The historical stereotype is one way of objectification of ideological and political space through traditional media. Traditional media over the years generate historical stereotypes in the public consciousness. The continuous generation of such stereotypes leads to their transformation into a new social reality.
In addition, in totalitarian states historical stereotypes serve as the primary justification of the ideology of the state. On the basis of the ideology the state is taking political and legal decisions. The last stage of exploitation of the historical stereotype is the outbreak of war with the aim of geopolitical revenge.
For example, the Russia through traditional media means is exploiting the historical stereotype "The Nazi in Ukraine". For the vast number of young people in Russia it is an indisputable historical stereotype. This generation is formed during the 15-year rule of Putin, who said "Russia could win the Second World War without Ukraine." Thus, a stereotype "The Nazi in Ukraine" widespread through traditional media has led thousands of volunteers from Russia to the east of Ukraine, where the two neighboring people destroy each other.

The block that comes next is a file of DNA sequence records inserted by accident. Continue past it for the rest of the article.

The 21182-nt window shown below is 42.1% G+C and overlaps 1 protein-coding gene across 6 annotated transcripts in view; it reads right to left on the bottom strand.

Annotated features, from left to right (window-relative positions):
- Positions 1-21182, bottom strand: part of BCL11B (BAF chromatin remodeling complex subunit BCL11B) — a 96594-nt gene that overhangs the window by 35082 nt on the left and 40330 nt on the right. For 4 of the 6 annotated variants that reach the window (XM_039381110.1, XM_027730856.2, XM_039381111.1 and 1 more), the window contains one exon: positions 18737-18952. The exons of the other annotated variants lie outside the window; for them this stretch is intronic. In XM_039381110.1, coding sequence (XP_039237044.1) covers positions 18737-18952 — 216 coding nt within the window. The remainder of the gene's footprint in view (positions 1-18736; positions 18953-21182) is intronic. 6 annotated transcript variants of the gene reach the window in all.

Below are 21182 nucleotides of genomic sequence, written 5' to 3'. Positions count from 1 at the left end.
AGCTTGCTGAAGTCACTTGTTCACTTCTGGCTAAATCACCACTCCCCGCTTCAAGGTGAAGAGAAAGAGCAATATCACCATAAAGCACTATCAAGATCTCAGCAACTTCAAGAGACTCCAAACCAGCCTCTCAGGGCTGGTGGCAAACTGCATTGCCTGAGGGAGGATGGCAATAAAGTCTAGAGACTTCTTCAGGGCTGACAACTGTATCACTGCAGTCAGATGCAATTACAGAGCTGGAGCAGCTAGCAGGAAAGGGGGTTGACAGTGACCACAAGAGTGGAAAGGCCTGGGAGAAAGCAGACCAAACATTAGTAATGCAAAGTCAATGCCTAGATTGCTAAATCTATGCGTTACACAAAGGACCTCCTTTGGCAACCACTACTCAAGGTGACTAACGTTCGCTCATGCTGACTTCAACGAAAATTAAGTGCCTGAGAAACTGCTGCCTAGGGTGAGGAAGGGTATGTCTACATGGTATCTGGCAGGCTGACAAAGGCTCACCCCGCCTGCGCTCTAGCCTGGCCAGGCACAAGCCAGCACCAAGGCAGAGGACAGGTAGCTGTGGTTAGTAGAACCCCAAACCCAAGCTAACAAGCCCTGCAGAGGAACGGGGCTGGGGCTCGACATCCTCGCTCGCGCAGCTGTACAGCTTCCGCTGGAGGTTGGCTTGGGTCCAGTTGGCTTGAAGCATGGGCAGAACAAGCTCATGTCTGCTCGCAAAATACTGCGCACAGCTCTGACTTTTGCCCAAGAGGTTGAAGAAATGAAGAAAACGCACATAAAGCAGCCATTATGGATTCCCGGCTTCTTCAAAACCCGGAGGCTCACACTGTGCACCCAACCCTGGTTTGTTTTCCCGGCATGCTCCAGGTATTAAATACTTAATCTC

On the other hand, the stereotype "The Nazi in Ukraine" is not only unfounded, but also offensive to Ukrainians. During the Second World War, Ukraine has lost 8 million people. Among the heroes of the Soviet Union, one in five is a Ukrainian. The banner of Victory over Nazi Reichstag in Berlin was hoisted by Ukrainian soldier together with Russian and Georgian soldiers. Thus Russia through traditional media is trying to privatize the victory over fascism using historical stereotype.
Another historical stereotype is contained in Vladimir Putin’s Address to the Federal Assembly (December 4, 2014). The Address was traditionally delivered at the Kremlin’s St George Hall before an audience of over 1,000 people and was widely covered in traditional media. Putin in the Address (in particular) pointed out where exactly is "the spiritual source of formation of the Russian nation and the centralized Russian state".